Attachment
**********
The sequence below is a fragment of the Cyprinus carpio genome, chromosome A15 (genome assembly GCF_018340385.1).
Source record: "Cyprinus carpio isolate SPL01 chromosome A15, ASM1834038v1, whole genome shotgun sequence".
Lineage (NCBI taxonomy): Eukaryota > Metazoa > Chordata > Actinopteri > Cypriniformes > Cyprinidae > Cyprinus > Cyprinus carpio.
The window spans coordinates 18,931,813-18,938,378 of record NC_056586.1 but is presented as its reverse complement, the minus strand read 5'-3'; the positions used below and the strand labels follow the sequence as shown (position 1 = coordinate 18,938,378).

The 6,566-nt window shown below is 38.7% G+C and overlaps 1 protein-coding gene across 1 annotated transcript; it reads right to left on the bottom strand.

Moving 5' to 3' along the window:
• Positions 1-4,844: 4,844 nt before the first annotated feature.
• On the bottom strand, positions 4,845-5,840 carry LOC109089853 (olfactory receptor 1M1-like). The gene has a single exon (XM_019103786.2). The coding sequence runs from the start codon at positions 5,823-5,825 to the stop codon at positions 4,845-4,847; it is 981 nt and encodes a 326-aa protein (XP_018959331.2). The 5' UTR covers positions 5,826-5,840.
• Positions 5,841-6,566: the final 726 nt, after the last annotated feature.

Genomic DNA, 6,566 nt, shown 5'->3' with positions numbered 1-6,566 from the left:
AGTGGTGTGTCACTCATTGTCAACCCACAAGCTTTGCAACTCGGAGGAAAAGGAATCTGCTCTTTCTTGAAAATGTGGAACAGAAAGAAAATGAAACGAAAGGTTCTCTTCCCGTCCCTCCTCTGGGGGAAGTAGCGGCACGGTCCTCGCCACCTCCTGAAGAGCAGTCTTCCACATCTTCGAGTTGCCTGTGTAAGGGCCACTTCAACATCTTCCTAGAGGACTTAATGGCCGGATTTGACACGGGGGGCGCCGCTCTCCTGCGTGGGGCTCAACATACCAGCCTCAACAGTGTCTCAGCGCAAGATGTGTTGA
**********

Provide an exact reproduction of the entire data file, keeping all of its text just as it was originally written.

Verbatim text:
The sequence below is a fragment of the Cyprinus carpio genome, chromosome A15 (genome assembly GCF_018340385.1).
Source record: "Cyprinus carpio isolate SPL01 chromosome A15, ASM1834038v1, whole genome shotgun sequence".
Lineage (NCBI taxonomy): Eukaryota > Metazoa > Chordata > Actinopteri > Cypriniformes > Cyprinidae > Cyprinus > Cyprinus carpio.
The window spans coordinates 18,931,813-18,938,378 of record NC_056586.1 but is presented as its reverse complement, the minus strand read 5'-3'; the positions used below and the strand labels follow the sequence as shown (position 1 = coordinate 18,938,378).

The 6,566-nt window shown below is 38.7% G+C and overlaps 1 protein-coding gene across 1 annotated transcript; it reads right to left on the bottom strand.

Moving 5' to 3' along the window:
• Positions 1-4,844: 4,844 nt before the first annotated feature.
• On the bottom strand, positions 4,845-5,840 carry LOC109089853 (olfactory receptor 1M1-like). The gene has a single exon (XM_019103786.2). The coding sequence runs from the start codon at positions 5,823-5,825 to the stop codon at positions 4,845-4,847; it is 981 nt and encodes a 326-aa protein (XP_018959331.2). The 5' UTR covers positions 5,826-5,840.
• Positions 5,841-6,566: the final 726 nt, after the last annotated feature.

Genomic DNA, 6,566 nt, shown 5'->3' with positions numbered 1-6,566 from the left:
AGTGGTGTGTCACTCATTGTCAACCCACAAGCTTTGCAACTCGGAGGAAAAGGAATCTGCTCTTTCTTGAAAATGTGGAACAGAAAGAAAATGAAACGAAAGGTTCTCTTCCCGTCCCTCCTCTGGGGGAAGTAGCGGCACGGTCCTCGCCACCTCCTGAAGAGCAGTCTTCCACATCTTCGAGTTGCCTGTGTAAGGGCCACTTCAACATCTTCCTAGAGGACTTAATGGCCGGATTTGACACGGGGGGCGCCGCTCTCCTGCGTGGGGCTCAACATACCAGCCTCAACAGTGTCTCAGCGCAAGATGTGTTGA